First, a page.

One of my new School of Music colleagues works from about 8:00 Am to 11:00 PM or midnight. (I know this because he’s renting a room from me until he and his wife can sell their house in the state whence he came to DePauw. So much for those who think college professors, especially at undergraduate teaching universities, have a light workload. With all the prep work, especially as a new faculty ember, it’s easily a 60-80 hour per week gig.)
So I called him this morning and told him he had to take a break and let’s walk over and watch at least the first half of the football game.
As we sat there and I looked at all the students there–so many more, even on the field, than come to a major ensemble concert, I wondered, how would we get them to a concert? Voluntarily? These thoughts crystallized for me:
- Undergraduate music majors should be engaged in a four-year conversation about and experiment in getting students their own age to classical concerts.
- This can include permission and empowerment to create new-format musicking events.
- A great project would be to have a class or a self-selected group go to athletic events and interview students there to find out what their history is with classical music and what would attract them to an event including classical music. (The success my first-year seminar students have had in the past has come, in part, from informal interviews of their friends who gave them ideas for an event.)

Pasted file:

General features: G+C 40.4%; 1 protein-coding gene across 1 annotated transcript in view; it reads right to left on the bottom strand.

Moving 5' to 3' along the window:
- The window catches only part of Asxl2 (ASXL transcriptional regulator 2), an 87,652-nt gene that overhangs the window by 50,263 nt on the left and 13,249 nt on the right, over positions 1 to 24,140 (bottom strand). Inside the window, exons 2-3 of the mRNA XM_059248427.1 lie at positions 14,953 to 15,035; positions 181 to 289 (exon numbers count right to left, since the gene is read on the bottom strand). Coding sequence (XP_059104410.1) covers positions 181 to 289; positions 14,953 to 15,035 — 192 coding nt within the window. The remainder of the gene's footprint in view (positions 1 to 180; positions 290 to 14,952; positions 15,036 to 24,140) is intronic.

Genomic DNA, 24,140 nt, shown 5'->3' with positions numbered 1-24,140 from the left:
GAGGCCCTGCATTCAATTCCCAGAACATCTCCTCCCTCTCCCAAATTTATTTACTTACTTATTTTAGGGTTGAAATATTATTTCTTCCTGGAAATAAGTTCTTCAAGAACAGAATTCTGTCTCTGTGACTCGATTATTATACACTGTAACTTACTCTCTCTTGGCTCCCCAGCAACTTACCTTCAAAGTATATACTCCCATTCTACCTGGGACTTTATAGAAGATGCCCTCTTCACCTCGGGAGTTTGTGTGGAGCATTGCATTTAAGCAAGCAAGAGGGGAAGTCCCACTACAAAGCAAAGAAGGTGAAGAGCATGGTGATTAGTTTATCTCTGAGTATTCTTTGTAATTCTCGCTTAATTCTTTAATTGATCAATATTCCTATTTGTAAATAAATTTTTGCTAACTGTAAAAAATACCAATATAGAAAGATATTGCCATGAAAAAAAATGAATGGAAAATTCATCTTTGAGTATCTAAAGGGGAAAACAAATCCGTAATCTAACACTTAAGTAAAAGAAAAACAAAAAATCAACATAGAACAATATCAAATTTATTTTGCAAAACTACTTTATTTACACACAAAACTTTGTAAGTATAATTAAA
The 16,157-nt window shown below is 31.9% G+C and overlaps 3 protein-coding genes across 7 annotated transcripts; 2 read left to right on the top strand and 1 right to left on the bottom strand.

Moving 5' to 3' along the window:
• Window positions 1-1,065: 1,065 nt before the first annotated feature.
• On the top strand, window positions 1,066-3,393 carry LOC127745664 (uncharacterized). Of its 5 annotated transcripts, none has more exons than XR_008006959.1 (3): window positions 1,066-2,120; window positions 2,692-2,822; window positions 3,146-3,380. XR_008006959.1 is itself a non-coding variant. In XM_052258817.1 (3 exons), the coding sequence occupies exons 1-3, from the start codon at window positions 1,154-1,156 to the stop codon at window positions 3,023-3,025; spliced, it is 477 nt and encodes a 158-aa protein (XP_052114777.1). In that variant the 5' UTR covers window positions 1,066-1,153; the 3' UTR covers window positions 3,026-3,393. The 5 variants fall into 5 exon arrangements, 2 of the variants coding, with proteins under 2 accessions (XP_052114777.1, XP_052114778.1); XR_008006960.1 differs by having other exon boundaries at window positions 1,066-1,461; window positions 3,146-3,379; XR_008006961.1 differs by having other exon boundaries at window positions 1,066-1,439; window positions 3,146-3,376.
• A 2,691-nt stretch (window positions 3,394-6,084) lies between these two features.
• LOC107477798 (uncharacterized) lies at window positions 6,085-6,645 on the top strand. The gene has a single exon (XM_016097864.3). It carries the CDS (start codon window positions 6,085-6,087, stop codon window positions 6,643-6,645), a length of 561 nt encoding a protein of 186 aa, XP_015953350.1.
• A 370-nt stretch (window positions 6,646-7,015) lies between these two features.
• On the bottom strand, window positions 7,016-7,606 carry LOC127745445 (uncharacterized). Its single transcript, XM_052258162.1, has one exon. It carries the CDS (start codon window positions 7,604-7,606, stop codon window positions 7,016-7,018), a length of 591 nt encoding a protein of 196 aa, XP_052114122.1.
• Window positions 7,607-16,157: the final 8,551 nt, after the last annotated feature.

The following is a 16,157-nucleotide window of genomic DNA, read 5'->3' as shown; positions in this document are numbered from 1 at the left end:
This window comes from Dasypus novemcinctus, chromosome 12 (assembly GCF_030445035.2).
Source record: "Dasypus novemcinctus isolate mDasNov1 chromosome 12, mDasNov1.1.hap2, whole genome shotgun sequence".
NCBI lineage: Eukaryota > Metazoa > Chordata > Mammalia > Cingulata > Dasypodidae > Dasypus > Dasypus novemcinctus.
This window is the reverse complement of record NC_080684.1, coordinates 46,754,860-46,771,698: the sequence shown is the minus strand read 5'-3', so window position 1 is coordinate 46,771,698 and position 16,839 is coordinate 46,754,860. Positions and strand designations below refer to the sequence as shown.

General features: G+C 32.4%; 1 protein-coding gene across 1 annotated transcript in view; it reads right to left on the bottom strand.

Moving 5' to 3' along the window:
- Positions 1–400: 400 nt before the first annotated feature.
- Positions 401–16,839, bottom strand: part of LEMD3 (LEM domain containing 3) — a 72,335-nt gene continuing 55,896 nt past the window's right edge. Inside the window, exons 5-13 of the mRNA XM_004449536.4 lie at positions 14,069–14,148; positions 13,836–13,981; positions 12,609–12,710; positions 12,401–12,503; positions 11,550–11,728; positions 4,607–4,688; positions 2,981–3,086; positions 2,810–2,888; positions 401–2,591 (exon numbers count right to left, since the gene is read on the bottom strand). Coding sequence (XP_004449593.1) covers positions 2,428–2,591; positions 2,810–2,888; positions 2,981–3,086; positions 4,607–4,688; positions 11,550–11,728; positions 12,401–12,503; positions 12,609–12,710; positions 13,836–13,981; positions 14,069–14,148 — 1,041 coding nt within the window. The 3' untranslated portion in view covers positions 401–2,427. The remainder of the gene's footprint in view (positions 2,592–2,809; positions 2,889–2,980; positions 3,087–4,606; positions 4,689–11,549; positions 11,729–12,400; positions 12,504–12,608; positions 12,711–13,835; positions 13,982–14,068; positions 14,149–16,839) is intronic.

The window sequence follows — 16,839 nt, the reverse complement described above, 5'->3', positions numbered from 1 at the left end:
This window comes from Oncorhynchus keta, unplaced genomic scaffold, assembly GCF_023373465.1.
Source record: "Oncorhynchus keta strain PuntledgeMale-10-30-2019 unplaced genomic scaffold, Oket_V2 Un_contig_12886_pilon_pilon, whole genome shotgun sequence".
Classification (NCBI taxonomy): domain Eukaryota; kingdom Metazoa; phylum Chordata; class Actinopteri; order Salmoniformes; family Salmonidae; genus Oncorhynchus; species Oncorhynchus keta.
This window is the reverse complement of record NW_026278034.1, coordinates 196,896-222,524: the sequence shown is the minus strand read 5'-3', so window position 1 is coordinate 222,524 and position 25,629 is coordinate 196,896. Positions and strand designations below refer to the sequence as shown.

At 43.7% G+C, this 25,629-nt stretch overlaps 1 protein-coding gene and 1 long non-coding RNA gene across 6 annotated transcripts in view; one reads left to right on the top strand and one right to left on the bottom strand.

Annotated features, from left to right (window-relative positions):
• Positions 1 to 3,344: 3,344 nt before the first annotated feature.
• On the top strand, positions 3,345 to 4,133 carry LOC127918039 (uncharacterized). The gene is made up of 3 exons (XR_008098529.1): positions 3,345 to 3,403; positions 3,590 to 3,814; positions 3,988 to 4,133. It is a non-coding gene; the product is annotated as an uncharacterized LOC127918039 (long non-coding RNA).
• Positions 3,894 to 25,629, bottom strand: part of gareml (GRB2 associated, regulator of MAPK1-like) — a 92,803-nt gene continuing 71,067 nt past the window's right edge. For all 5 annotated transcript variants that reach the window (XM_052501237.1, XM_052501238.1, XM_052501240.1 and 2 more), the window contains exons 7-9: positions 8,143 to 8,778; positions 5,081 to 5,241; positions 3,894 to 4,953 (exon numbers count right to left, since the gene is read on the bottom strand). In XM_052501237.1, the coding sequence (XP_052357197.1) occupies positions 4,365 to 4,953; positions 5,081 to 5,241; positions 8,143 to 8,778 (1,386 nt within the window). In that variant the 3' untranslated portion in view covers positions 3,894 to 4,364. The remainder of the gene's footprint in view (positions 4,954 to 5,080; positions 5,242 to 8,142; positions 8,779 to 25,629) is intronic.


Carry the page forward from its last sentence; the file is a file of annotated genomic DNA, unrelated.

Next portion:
This question sprang to mind: what would it take to get the entire football team to come to an orchestra concert? (Or a choir concert; as a cellist, things like orchestra concerts tend to materialize in my imagination before others.) The corollary, of course, is, what could the orchestra or choir do for the football (or basketball or track) team in return?
Which got me thinking: what do college music ensembles do to visibly contribute to the life of the whole college/university community. Sure, we put on concerts that anyone can come to. But they don’t. Our traditional concerts are in many ways, public class presentations. On some level they are perceived that way. What does a music school or department do to genuinely make a difference in the life of the community? What do we do to be perceived as and genuinely be central to the life of the academic/creative/social organism?
I looked at the young men in front of me enthusiastically cheering on the DePauw Tigers, who were easily trouncing the Rose Hulman Engineers. I imagined they had been to few if any symphony orchestra concerts. Our students need to talk to them. How do we get the entire university community to feel the same sense of identification with the choirs, orchestra, and concert band that they do with the sports teams. (By the way, we are a Division something-or-other school with no athletic scholarships, so our teams are made up of genuine student athletes, many of whom are truly scholars.)